August 2023
Volume 23, Issue 9
Open Access
Vision Sciences Society Annual Meeting Abstract  |   August 2023
Stereopsis from interocular temporal delay: disentangling the effects of target versus background luminance
Author Affiliations
  • Takahiro Doi
    Reality Labs, Meta Platforms Inc.
  • Laurie Wilcox
    Department of Psychology, Centre for Vision Research, York University, Toronto
  • T. Scott Murdison
    Reality Labs, Meta Platforms Inc.
Journal of Vision August 2023, Vol.23, 5159. doi:
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      Takahiro Doi, Laurie Wilcox, T. Scott Murdison; Stereopsis from interocular temporal delay: disentangling the effects of target versus background luminance. Journal of Vision 2023;23(9):5159.

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      © ARVO (1962-2015); The Authors (2016-present)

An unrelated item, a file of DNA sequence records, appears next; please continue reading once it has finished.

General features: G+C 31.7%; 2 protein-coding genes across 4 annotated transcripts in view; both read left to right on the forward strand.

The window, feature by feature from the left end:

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Introducing differences to the left-eye and right-eye images is an informative way to study stereoscopic depth perception, and particularly relevant to optically-limited stereoscopic displays (e.g., virtual and augmented reality). One such example with dynamic visual inputs is the Pulfrich effect–a depth misperception observed for horizontally moving objects with interocular luminance differences classically applied globally to both the moving stimuli and their background. Here, we disentangled the effects of the interocular luminance differences of moving stimuli and background in the Pulfrich effect. In our experiment, an observer judged the perceived direction of the 3D rotation of a sinusoidally-moving pair of small white squares presented against a gray background. The stimuli were presented in a mirror haploscope. In randomly interleaved trials we applied interocular luminance differences to the moving stimulus, the stationary background, or both. The stimulus and background manipulations introduced interocular contrast differences, which are also known to cause the Pulfrich effect. To estimate the magnitude of the illusory depth percept, we introduced a nulling interocular delay to the undimmed eye, and measured psychometric functions using the method of constant stimuli. Surprisingly, we found that the interocular delay required to null the effect was larger with ​​the stimulus-only luminance manipulation than with the classic global or the background manipulation. Our results suggest that contrast plays a more significant role in modulating the phenomenon than previously thought. However, the source of the contrast variation (object versus background luminance) is important; larger effects were seen when the target luminance was varied than vice versa. These results have potentially important implications for understanding neural mechanisms responsible for this spatio-temporal illusion.


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